1 small garlic clove, chopped
1/2 teaspoon finely grated fresh lemon zest
2 (6 1/2-ounce) jars marinated artichokes, drained, reserving marinade, and chopped
1/3 cup mayonnaise
2 (6-ounce) cans tuna in olive oil, drained and any large chunks broken into smaller pieces
4 (7-inch-long) ciabatta rolls or other crusty rolls with soft, chewy crumb- or two mini loaves of crusty bread
3/4 cup fresh flat-leaf parsley leaves
Blend olives, capers, garlic, zest, and 3 tablespoons artichoke marinade in a blender or food processor, until as smooth as possible. Transfer mixture to a bowl and stir in mayonnaise. Stir together artichokes and tuna in another bowl.
Split each roll horizontally and remove inner crumb from top half. Spread olive mayonnaise on cut sides of rolls and make sandwiches with tuna and artichokes, seasoning filling with pepper and topping with parsley.
I can see myself eating a lot of these, but not so many as to use up all those artichoke hearts. Any ideas on that?
I am more than a little ambivalent about the current media passion for frugality. The newspaper and broadcast news are eager to tell us how to save our pennies, and suggest that we deal with financial insecurity and loss by cooking real food at home, patronizing local growers, and entertaining ourselves, families and friends with nice meals, instead of stopping for fast food on the way home. And these are good, enriching, responsible and fun things to do, regardless of Wall Street antics, and whether we are flush, or suddenly terrified to find ourselves unemployed.
But in the articles full of "saving tips", and all those recession-chic fashion stories, is there, maybe, an underlying aroma of cheesy, opportunistic, cheery cluelessness in the face of some very real misery and confusion? It makes me queasy, and fills me with prissy disapproval. Said prissy disapproval probably has its origins in personal unease about my own attitude and behavior in these matters.
For I cannot deny a huge, and long-standing weaknesses both for the "Hints From Heloise" style of time and money-saving household tips, and contrariwise- for ridiculously high-end cookware and the like... I am intensely interested in getting the most out of my generally ample access to fresh, mostly local food, but am also inclined to spend extravagantly for treats-even when I can't really afford to do so. And I do all of these things, in my own mind at least, in part on (often contradictory) principle(s).*
This pompous meandering is by way of an apology for yet another set of posts on getting the most out of one frozen Long Island duck. The thing is, it really is economical and delicious, but I do see that it is also a lot of bother, and pretty silly, in a way. It is only a good plan if you think it might be fun, and an entertainment in itself. Otherwise, it is an appalling pain in the ass, and you'd be much better served, with much less fuss, by a giant, re-heatable pot of stew. Certainly this is not a project that I would always feel up to.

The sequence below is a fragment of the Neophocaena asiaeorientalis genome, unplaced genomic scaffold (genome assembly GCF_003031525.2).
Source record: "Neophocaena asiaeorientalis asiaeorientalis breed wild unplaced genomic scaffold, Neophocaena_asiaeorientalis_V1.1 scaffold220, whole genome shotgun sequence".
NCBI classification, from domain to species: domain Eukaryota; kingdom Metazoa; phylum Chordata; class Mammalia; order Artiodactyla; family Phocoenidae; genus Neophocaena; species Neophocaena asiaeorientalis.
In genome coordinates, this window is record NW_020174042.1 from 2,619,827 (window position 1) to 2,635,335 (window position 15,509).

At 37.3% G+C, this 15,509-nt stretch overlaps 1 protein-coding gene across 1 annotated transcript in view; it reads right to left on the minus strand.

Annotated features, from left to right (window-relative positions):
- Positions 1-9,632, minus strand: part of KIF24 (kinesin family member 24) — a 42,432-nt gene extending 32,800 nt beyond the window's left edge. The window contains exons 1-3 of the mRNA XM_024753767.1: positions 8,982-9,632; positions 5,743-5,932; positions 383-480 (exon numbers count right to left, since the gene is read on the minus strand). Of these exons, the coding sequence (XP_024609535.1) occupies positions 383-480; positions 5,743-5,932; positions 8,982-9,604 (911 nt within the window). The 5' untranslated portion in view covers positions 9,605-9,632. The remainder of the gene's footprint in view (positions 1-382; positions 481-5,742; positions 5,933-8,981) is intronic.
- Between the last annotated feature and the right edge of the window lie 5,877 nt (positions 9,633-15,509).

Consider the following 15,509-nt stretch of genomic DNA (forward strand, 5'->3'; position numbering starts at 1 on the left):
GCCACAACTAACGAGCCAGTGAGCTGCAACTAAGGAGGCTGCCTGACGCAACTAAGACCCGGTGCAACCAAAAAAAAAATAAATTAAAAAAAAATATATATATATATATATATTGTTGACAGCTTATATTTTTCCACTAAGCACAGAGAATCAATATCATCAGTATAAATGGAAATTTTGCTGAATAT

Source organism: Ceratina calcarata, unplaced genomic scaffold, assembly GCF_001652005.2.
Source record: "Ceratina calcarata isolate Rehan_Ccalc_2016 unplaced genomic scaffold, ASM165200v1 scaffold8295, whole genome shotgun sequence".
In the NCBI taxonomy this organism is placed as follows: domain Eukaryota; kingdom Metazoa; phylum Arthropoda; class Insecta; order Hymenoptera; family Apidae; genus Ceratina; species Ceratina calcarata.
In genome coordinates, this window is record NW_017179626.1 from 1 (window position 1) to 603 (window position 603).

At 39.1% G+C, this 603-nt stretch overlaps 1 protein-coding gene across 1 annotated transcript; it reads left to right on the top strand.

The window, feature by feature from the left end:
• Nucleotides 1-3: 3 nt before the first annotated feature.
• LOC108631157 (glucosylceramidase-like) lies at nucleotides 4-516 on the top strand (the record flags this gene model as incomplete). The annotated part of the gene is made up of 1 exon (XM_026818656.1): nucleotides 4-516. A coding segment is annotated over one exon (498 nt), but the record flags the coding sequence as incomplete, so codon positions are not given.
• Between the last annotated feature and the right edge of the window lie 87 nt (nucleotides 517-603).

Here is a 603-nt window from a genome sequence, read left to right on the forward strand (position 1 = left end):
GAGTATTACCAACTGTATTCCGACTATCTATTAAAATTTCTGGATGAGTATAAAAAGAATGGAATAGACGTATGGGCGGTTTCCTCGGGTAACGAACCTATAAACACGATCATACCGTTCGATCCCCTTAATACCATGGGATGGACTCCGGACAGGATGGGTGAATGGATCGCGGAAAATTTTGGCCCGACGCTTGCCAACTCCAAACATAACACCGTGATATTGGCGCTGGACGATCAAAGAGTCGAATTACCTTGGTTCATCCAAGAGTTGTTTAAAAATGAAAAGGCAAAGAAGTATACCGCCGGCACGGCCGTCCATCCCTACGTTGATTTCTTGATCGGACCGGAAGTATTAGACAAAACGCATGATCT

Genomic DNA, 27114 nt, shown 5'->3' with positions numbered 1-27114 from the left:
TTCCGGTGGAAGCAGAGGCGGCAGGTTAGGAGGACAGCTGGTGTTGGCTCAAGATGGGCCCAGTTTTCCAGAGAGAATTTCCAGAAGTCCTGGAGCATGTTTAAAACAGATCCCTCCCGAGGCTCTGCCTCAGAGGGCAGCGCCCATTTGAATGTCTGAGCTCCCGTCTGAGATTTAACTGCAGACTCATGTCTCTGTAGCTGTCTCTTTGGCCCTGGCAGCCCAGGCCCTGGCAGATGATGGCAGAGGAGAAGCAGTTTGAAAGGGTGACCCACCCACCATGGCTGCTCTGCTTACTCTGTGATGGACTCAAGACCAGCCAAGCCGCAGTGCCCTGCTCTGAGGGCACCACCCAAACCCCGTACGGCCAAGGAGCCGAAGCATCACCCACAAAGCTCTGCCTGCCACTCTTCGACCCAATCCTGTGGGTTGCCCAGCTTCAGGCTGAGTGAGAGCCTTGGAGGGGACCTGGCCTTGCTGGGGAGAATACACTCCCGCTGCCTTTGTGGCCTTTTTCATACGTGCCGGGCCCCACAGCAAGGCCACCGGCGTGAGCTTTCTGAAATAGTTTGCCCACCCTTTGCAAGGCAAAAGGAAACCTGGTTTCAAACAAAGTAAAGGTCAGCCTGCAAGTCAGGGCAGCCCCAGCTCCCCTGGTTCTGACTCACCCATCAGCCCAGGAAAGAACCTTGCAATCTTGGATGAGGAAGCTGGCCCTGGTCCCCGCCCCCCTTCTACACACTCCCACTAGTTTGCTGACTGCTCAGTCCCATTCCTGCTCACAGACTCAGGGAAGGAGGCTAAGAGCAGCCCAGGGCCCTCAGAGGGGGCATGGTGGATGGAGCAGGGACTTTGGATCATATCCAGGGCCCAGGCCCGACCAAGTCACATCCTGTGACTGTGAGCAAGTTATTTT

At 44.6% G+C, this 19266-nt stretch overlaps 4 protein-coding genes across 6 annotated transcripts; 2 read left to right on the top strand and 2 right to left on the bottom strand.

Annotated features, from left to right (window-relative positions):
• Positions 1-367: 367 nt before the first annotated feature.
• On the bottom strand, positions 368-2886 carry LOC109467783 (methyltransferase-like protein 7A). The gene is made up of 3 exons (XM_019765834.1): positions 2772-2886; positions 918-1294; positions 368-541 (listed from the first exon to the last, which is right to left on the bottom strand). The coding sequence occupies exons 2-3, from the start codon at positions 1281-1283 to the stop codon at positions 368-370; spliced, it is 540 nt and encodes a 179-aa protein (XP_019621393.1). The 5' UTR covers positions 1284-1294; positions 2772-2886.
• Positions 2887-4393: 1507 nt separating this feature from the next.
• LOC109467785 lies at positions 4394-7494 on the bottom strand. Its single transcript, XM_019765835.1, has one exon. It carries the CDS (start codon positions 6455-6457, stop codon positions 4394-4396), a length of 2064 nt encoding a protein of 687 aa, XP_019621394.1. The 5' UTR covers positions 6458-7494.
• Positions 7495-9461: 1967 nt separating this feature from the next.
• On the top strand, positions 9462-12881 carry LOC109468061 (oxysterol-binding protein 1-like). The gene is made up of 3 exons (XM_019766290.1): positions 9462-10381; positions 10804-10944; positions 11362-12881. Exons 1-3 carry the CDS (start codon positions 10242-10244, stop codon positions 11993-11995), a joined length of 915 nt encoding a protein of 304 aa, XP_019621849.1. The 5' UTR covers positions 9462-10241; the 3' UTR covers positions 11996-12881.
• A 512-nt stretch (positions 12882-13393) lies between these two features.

But when I'm in the mood,I get a huge kick out of the process, as well as the food, and I'm hoping you might, too. So here you go.
Prep: Once defrosted, the duck is not hard to cut up. First, the two thigh/drumstick sections are removed and set aside for this first dinner for two. Two breast sections , with their skin are sliced off, and frozen togetherin a plastic bag. all the fat and remaining skin is removed, chopped up and rendered to some lovely creamy fat and a small pile of cracklings. The fat keeps nicely on the fridge or freezer for months. The liver is sauteed or broiled, salted and peppered, and eaten on some nice toasted breas- for lunch.
Then, the neck and remaining carcass are cooked up into a nice broth (more on this in a later post), which is strained, degreased and frozen. The remaining cooked meat on the bones is shredded and frozen, too...because there is going to be a duck soup...with duck wontons, and the shredded bits will be topping the soup. Also, there is going to be a really nice duck breast salad thing.
In any event, this is a delicious way to prepare duck legs, and actually is adaptable for other poultry parts..I've used it with a big, boneless stuffed turkey thigh, for example, changing, of course, amounts and times. It's lovely because the duck is tender and moist, the carrots super-flavorful, the sauce full-bodied, and the skin gorgeously crisp. It is from Fergus Henderson's Nose to Tail Eating", a book full of odd, and astonishingly delicious recipes. As is so often the case with me, the camera, and poultry or meat, the picture does not do it justice.
Here is the original recipe. I make it for 2, and cut it down accordingly.
Duck fat or butter
6 duck's legs (available without the rest of the duck from most butchers)
I white onion, peeled and sliced
2 leeks, cleaned and sliced
8 cloves of garlic, peeled and kept whole
14 medium sized carrots, peeled and chopped into
Bundle of parsley and 4 sprigs of rosemary (you have to be very careful with rosemary, since delicious as it is, it can take over)
2 bay leaves
I chilli, kept whole
About 1.5 litres chicken stock
Sea salt and pepper
Get a frying pan hot, add a spoonful of duck fat or butter, wait until it is sizzling, and then brown the duck's legs on both sides. Remove from the pan and set aside.